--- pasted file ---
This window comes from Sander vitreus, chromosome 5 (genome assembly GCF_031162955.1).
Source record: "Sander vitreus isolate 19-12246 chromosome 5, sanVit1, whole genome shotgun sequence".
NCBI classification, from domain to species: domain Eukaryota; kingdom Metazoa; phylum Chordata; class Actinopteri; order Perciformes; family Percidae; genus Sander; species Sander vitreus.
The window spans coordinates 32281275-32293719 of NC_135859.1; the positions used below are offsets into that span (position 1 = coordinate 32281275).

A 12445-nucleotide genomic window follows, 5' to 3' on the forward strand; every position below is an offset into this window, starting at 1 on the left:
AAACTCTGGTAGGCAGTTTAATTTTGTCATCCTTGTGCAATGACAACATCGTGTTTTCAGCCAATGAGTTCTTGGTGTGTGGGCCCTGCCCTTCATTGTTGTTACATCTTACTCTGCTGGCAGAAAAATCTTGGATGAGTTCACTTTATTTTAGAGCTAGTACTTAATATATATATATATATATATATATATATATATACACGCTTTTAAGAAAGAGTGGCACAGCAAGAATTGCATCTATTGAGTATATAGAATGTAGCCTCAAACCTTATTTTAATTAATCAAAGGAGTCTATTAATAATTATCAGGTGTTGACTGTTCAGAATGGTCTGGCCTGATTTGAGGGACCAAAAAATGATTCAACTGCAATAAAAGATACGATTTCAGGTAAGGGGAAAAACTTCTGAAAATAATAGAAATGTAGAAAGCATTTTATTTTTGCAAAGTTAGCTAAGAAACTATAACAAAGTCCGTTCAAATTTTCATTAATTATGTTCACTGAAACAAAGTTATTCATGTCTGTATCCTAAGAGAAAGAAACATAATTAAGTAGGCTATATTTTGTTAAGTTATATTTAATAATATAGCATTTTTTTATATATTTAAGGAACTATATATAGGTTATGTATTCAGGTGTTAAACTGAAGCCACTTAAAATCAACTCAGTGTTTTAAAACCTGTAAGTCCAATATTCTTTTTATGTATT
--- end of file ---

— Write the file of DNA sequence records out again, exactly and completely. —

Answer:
This window comes from Sander vitreus, chromosome 5 (genome assembly GCF_031162955.1).
Source record: "Sander vitreus isolate 19-12246 chromosome 5, sanVit1, whole genome shotgun sequence".
NCBI classification, from domain to species: domain Eukaryota; kingdom Metazoa; phylum Chordata; class Actinopteri; order Perciformes; family Percidae; genus Sander; species Sander vitreus.
The window spans coordinates 32281275-32293719 of NC_135859.1; the positions used below are offsets into that span (position 1 = coordinate 32281275).

A 12445-nucleotide genomic window follows, 5' to 3' on the forward strand; every position below is an offset into this window, starting at 1 on the left:
AAACTCTGGTAGGCAGTTTAATTTTGTCATCCTTGTGCAATGACAACATCGTGTTTTCAGCCAATGAGTTCTTGGTGTGTGGGCCCTGCCCTTCATTGTTGTTACATCTTACTCTGCTGGCAGAAAAATCTTGGATGAGTTCACTTTATTTTAGAGCTAGTACTTAATATATATATATATATATATATATATATATATACACGCTTTTAAGAAAGAGTGGCACAGCAAGAATTGCATCTATTGAGTATATAGAATGTAGCCTCAAACCTTATTTTAATTAATCAAAGGAGTCTATTAATAATTATCAGGTGTTGACTGTTCAGAATGGTCTGGCCTGATTTGAGGGACCAAAAAATGATTCAACTGCAATAAAAGATACGATTTCAGGTAAGGGGAAAAACTTCTGAAAATAATAGAAATGTAGAAAGCATTTTATTTTTGCAAAGTTAGCTAAGAAACTATAACAAAGTCCGTTCAAATTTTCATTAATTATGTTCACTGAAACAAAGTTATTCATGTCTGTATCCTAAGAGAAAGAAACATAATTAAGTAGGCTATATTTTGTTAAGTTATATTTAATAATATAGCATTTTTTTATATATTTAAGGAACTATATATAGGTTATGTATTCAGGTGTTAAACTGAAGCCACTTAAAATCAACTCAGTGTTTTAAAACCTGTAAGTCCAATATTCTTTTTATGTATT